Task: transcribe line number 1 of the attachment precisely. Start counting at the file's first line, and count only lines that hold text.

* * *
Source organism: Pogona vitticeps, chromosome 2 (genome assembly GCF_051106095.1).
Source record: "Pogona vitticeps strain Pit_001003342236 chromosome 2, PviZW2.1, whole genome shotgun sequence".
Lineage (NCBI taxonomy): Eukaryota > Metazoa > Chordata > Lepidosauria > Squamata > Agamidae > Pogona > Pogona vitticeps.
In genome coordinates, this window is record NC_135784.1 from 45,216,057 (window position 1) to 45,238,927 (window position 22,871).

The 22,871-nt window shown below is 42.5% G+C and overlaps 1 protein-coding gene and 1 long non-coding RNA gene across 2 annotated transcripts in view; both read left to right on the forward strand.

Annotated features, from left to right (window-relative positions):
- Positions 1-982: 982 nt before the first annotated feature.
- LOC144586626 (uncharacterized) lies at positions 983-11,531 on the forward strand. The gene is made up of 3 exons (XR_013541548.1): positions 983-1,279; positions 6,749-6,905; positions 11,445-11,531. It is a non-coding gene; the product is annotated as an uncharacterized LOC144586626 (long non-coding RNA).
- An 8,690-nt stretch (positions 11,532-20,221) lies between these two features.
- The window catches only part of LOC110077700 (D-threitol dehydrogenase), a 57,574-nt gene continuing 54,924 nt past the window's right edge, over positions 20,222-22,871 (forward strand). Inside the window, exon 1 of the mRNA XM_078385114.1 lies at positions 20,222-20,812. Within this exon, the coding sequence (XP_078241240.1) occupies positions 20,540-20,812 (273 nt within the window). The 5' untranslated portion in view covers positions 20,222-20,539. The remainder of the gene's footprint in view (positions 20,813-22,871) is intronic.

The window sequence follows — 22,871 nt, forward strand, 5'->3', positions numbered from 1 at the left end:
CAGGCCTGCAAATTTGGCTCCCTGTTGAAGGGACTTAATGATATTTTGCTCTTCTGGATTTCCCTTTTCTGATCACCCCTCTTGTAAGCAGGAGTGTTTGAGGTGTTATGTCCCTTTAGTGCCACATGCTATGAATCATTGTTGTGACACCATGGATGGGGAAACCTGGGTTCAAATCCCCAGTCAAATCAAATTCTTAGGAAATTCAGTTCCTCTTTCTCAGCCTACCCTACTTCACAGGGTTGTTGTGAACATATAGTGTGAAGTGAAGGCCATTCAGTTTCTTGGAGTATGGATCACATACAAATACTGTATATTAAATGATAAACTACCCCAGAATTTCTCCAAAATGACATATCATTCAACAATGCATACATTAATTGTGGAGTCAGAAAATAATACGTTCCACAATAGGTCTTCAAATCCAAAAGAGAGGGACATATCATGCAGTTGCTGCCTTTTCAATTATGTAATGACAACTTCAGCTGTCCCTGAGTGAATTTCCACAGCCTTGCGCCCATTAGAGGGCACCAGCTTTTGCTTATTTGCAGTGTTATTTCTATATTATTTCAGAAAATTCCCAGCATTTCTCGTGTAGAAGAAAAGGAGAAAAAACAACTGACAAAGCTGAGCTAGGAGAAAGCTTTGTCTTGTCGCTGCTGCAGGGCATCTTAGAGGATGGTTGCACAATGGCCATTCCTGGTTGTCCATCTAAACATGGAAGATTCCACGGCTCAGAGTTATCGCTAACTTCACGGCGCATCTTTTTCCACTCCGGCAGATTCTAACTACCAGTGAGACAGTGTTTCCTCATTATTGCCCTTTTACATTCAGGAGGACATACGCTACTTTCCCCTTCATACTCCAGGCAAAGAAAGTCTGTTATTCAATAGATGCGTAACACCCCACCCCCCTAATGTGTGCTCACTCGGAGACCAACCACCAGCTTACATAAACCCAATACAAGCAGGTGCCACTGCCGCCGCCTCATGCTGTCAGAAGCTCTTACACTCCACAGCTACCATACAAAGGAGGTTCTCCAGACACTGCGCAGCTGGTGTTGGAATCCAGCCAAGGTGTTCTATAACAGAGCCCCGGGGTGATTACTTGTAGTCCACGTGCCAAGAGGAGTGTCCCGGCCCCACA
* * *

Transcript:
Source organism: Pogona vitticeps, chromosome 2 (genome assembly GCF_051106095.1).